These ecologies of sensation are unpredictable partly because the hangover of consumption comes back to haunt the process. Thus, marketers have to watch out for “cognitive dissonance” which arises because of “uncertainty about making the right decision.” Notice here that two different notions of the subject are being simultaneously evoked in Jobber’s account of effective marketing: a utility maximizing subject of functional calculation, and the monad of sensation, in which the world if folded like a substance of infinite sponginess (on the fold and sponginess cf. Deleuze, The Fold). But dissonance in consumption is a gradient of anxiety that becomes increasingly intense with the expense of purchase, difficulty of decision-making, irreversibility of the decision, tendency toward anxiety (117). And of course this is also where the good marketer can make her mark felt and appreciated: by the salesperson being an affirmative problem-solver “rather than simply pushing the highest-profit-margin product” cognitive dissonance is reduced and customer satisfaction is increased (117).

There are personal and social influences on consumer behaviour: personal influences are information processing, motivation, beliefs and attitudes, personality, lifestyle and age, and life cycle; social factors include culture, social class, geodemographics, reference groups. There is a chiaroscuro effect in these two lists, and the rigorous distinction between them becomes untenable: what is personal is social, what is social is personal as well.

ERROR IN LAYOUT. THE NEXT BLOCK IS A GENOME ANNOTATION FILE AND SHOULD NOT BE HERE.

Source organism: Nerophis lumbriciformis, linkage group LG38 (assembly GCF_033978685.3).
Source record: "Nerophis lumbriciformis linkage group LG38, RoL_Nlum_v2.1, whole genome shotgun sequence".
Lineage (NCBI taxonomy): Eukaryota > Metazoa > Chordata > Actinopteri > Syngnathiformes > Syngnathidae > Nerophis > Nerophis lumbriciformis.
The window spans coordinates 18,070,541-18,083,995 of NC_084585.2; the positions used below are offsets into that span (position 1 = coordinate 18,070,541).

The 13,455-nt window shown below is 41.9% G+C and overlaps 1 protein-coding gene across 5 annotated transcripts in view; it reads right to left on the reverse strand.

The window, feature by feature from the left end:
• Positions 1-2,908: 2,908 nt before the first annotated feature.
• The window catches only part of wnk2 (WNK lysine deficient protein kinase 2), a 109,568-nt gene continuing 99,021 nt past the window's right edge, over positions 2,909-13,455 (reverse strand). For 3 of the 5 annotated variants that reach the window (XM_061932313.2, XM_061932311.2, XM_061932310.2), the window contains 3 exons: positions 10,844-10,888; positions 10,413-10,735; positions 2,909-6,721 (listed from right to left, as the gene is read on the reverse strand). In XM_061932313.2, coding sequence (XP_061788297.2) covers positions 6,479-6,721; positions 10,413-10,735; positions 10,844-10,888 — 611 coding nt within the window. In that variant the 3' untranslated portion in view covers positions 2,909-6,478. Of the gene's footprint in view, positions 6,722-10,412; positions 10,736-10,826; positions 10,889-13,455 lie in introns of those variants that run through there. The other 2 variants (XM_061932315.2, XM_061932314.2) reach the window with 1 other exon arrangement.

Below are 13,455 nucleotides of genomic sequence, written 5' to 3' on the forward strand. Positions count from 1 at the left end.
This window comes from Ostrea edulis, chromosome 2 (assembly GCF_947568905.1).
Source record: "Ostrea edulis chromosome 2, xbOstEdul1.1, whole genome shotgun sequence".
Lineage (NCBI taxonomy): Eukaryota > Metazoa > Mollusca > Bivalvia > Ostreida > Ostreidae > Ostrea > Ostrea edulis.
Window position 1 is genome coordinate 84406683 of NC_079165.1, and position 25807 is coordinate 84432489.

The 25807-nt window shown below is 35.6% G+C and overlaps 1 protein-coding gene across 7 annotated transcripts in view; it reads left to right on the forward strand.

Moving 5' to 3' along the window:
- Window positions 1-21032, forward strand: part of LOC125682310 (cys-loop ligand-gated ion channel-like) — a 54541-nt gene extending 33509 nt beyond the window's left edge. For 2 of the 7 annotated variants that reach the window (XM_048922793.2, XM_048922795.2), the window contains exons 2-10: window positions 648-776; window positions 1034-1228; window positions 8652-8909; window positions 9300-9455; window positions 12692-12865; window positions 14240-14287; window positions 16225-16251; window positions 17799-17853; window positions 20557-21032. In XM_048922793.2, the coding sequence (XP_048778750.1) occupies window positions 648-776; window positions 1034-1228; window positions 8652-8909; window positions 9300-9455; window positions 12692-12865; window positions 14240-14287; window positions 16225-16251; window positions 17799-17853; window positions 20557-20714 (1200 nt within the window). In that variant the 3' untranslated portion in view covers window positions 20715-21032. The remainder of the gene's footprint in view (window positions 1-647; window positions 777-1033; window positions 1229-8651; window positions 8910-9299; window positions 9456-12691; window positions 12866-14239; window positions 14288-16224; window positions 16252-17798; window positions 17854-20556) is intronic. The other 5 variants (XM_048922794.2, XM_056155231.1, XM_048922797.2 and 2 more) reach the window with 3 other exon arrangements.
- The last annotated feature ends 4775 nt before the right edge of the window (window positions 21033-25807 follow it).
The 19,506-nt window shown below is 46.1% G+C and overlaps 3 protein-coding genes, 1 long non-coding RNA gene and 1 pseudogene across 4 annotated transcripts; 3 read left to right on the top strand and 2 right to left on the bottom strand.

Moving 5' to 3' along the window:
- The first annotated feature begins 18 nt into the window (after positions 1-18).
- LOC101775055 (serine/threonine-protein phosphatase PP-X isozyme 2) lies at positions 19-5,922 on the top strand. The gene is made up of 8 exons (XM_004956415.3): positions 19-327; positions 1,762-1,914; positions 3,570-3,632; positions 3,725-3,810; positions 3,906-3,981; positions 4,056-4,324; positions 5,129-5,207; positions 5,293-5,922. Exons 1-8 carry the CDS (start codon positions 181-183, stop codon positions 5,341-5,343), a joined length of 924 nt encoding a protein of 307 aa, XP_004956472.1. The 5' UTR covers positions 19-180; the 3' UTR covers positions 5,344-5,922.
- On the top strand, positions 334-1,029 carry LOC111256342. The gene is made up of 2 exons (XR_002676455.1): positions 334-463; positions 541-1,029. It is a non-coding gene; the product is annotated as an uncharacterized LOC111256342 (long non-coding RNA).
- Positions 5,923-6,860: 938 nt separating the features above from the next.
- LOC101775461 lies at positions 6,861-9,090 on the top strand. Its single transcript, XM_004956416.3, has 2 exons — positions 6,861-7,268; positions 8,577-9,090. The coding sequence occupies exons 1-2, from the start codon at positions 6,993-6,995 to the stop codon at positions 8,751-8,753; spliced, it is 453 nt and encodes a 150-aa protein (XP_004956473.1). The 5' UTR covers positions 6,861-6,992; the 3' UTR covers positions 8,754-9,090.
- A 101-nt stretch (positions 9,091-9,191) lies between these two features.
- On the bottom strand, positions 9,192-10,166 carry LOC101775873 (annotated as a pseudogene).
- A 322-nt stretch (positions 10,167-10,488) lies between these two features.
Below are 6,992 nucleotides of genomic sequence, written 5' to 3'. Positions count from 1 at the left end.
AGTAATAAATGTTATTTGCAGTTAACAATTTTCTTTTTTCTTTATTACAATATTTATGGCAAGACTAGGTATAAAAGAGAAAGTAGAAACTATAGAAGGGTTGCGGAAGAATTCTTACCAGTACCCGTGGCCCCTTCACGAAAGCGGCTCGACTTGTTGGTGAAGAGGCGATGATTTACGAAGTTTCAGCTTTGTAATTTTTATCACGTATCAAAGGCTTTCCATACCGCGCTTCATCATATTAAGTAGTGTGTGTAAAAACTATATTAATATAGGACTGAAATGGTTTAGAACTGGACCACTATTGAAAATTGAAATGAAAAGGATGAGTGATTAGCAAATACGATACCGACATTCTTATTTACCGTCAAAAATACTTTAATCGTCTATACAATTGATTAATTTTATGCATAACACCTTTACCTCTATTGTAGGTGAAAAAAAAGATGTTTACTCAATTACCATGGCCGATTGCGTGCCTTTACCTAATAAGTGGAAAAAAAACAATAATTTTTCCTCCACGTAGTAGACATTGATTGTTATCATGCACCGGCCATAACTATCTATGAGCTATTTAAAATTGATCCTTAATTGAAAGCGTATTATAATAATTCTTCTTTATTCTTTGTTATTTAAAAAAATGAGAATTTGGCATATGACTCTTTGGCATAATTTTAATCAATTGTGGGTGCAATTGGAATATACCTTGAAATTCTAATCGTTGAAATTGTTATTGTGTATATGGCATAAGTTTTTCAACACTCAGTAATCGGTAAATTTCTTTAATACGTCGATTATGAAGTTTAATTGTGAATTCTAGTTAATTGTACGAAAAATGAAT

Regardless, Jobber goes on to consider how consumers become involved in a buying decision. Self-image, perceived risk (buying the wrong house is riskier than buying the wrong chewing gum), social factors (of acceptance in social groups), hedonistic influences (high degrees of pleasure, like picking a restaurant) are what affect involvement. Jobber writes: “Marketers can help in this buying situation by providing information-rich communications—for example, press advertisements and websites are particularly suited to information-rich content, supported by a well-trained salesforce where appropriate” (122). Again the choice of specifying which media best suits a particular marketing plan is crucial—what are the capacities of this media as opposed to another given the necessary level of attention? In that sense, picking the appropriate media is correlated to questions of perception at a fundamental level.